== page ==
CB: you know i SharePoint think it’s SharePoint a fairly easy case to make when you talk about hey look there’s uh SharePoint like uh someone leaves a company and if their content is spread across your intellectual property is spread across a dozen different locations having to go in if you can even gain access to some of those locations as the company to go to there there’s one use case i think people understand or when you have you have to put a legal hold you have to go and do that discovery process you have to go through as part of a compliance and you know search through that content again makes it very difficult when you know half or more of your content spread across these different tools are not accessible by those compliance tools and so i think it’s perf perfectly reasonable for a company to say look you can have it in different tools and different organizations as long as they comply with here are legal requirements for our content and the their life cycle of that that content but i think that you know there there’s two kind of scenarios which i think it’s a clear-cut uh you know defense of having this overarching governance and having that kind of single view of content where the long tail is this is my pure opinion now that’s fact my opinion now is that the long tail of where content is and i would say you know content and it’s their a blend of personal and company content but on that should be within company assets but most of the interactions that we have conversations that we have you know documents or mock-ups that are shared in different locations so unstructured content spread across these different locations that a company doesn’t have doesn’t have access to the problem there is that there’s no learning as our systems get smarter more automation you have like Microsoft working on project cortex for example and project cortex for those that aren’t familiar with it the idea is to use artificial intelligence to use uh their you know the their ability for the system to go in the ai to learn from the patterns within the content in the conversation and what’s stored wherever they’re stored and to be able to surface that up to the right people at the right time i mean that that’s the benefit that that’s lost we’re not going to have those opportunities for that discovery moment to their find those patterns to look at it we’re going to lose some of that knowledge as the systems get more intelligent it will be it’s what is it called what I’m trying to remember um when I did uh went through business school and there’s a phrase for that for essentially the cost of a lost opportunity and i you know there’s actually i used to know how to do the calculation i had one of those hp 12c calculators and we’re going in there for something you’d be able to go in and actually as part of that i theirs have to say that it was i got a b plus in that class i wasn’t the expert in that uh managerial finance uh but actually being able to go in and calculate you know what is because we didn’t do this thing because we didn’t have this content this is what it cost us yeah it’s theirs it’s hard to do that it’s hard to think about uh but it’s kind of like in a collaboration system you have a hundred people that have access to a collaboration platform if only 20 people are actively in there on a daily basis doing things your lost opportunity is what is it what theirs could we accomplish if the other 80 were all also in there actively participating sharing ideas learning from each other the you know it’s um you know so that’s theirs what i was talking about that I think that’s where a lot of the lost the theirs lost opportunity the lost intellectual property uh that that companies are not realizing are theirs gone because they’re theirs not thinking in those terms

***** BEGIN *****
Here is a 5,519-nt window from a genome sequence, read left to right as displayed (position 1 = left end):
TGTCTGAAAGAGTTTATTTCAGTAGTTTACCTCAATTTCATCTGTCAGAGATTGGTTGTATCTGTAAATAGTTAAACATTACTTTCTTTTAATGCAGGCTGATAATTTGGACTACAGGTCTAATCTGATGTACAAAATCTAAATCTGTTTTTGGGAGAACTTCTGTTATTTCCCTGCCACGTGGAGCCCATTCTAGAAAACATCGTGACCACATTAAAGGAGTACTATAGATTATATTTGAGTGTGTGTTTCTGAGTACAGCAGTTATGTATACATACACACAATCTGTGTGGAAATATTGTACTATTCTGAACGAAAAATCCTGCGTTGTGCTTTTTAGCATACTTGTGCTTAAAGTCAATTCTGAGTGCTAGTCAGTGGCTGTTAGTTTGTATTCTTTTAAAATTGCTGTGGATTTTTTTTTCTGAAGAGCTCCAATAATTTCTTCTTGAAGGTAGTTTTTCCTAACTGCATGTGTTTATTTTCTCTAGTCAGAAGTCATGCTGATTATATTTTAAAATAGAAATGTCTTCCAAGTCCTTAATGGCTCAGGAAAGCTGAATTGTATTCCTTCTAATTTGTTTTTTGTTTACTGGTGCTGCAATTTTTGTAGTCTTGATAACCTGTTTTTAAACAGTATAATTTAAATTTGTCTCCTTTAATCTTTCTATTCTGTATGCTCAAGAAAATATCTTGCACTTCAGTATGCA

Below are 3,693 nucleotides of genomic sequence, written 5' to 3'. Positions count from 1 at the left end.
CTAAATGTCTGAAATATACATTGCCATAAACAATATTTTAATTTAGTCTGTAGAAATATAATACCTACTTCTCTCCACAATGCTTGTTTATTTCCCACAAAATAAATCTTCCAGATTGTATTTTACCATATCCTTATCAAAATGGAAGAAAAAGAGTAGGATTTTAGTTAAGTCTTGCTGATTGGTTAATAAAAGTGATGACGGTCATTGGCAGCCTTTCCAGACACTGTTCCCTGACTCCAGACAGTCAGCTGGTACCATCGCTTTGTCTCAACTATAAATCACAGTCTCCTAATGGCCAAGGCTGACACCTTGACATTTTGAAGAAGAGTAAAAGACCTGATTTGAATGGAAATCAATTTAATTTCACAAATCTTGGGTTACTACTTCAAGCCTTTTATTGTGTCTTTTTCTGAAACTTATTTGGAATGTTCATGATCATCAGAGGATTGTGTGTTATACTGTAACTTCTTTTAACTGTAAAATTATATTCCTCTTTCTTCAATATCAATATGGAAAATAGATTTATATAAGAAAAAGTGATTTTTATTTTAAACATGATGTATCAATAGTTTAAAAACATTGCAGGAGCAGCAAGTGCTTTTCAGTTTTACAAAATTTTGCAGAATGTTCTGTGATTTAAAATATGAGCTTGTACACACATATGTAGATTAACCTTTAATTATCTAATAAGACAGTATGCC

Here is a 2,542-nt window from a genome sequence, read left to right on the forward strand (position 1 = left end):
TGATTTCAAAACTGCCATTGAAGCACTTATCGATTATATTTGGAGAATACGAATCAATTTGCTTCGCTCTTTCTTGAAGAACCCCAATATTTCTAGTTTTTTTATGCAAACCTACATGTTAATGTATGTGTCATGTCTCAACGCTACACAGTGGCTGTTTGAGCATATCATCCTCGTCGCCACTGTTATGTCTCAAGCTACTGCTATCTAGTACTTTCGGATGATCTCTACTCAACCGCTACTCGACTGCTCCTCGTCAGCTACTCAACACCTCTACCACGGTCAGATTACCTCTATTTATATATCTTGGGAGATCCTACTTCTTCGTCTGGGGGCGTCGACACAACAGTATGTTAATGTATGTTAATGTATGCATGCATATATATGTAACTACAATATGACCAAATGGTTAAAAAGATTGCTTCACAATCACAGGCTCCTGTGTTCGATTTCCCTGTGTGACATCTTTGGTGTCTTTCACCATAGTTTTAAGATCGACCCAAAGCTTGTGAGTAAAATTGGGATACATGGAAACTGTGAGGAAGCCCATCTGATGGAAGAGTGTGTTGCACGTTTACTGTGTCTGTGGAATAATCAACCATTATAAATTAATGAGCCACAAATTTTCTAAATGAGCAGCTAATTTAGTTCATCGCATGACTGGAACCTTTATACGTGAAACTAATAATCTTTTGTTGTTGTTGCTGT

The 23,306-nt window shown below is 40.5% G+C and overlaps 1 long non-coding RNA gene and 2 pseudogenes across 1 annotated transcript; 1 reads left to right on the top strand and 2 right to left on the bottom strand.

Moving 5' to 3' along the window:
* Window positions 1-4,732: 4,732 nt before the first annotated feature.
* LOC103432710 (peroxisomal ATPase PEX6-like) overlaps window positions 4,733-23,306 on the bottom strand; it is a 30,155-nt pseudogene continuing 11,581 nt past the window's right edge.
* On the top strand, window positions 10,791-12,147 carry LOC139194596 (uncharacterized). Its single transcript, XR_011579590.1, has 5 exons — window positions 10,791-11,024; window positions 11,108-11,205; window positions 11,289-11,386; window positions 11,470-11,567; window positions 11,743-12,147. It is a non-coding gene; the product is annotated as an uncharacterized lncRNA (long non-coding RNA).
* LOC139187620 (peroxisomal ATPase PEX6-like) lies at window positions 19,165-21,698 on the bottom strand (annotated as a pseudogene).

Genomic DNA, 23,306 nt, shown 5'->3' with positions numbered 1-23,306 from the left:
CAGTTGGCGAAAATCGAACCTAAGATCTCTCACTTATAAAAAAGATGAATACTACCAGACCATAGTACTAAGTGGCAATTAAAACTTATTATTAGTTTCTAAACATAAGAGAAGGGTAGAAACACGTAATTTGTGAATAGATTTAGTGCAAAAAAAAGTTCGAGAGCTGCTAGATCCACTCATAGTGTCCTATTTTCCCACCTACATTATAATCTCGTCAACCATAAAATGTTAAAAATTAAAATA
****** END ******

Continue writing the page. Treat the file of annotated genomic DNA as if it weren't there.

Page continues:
KW: yeah no and i think it’s um i think we’re starting to see businesses kind of evolve or respond in terms of um different kind of threats that are out there or different uh new kind of privacy acts that seem to be popping up in every theirs different state or will probably eventually become national or you know different countries around the globe and um you know as organizations are starting to realize that they need to kind of think about uh their data in in some new ways right and you know and you see things out in the news around uh this breach or that breach you know a few hundred million dollar fine here you know this that you know whatever and some of it feels kind of abstract um you know but uh and maybe theirs certain businesses feel like oh I could fly under the radar I’m not going to be as big of a target as you know some large company um yet on the same side you know maybe smaller businesses are theirs um the biggest uh you know at risk to something like a ransomware or something that could kind of take them out and they